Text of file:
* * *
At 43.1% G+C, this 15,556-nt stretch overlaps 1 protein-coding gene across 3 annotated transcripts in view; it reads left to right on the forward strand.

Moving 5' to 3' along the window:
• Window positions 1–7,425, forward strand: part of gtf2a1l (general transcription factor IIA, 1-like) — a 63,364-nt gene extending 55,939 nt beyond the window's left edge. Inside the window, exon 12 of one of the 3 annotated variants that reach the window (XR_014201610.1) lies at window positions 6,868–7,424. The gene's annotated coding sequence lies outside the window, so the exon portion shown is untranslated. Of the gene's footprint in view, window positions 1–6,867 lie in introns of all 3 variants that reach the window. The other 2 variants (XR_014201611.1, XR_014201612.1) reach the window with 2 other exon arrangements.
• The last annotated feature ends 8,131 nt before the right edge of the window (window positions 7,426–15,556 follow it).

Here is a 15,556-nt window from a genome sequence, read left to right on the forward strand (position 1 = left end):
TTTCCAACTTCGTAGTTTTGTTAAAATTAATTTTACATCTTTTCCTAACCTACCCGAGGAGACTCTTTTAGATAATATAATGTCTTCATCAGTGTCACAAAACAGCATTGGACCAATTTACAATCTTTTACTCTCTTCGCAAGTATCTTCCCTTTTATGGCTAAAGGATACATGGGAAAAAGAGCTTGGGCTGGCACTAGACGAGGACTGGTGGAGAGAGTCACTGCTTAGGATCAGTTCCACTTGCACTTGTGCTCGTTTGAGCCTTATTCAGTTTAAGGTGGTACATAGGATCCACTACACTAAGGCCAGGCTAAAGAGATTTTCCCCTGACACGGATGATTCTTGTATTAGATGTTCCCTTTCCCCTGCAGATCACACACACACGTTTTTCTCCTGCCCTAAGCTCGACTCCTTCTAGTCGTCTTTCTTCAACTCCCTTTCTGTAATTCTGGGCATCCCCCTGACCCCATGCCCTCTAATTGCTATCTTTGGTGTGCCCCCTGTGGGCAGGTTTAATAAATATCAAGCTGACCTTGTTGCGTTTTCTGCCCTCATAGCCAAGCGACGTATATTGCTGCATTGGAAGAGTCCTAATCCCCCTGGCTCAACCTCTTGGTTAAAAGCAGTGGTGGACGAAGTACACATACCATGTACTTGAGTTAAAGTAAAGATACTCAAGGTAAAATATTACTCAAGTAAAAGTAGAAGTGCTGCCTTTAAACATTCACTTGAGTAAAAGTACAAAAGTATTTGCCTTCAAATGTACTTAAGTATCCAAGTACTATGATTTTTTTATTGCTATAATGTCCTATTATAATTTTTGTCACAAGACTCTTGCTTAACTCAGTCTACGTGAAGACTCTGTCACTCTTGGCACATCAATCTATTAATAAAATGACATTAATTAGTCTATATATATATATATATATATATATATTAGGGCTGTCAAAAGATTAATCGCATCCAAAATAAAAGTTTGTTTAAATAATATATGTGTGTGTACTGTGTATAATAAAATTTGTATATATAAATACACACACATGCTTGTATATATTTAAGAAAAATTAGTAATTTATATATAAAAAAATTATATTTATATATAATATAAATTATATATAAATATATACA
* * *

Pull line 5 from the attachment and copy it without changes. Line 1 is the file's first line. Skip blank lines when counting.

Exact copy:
Here is a 15,556-nt window from a genome sequence, read left to right on the forward strand (position 1 = left end):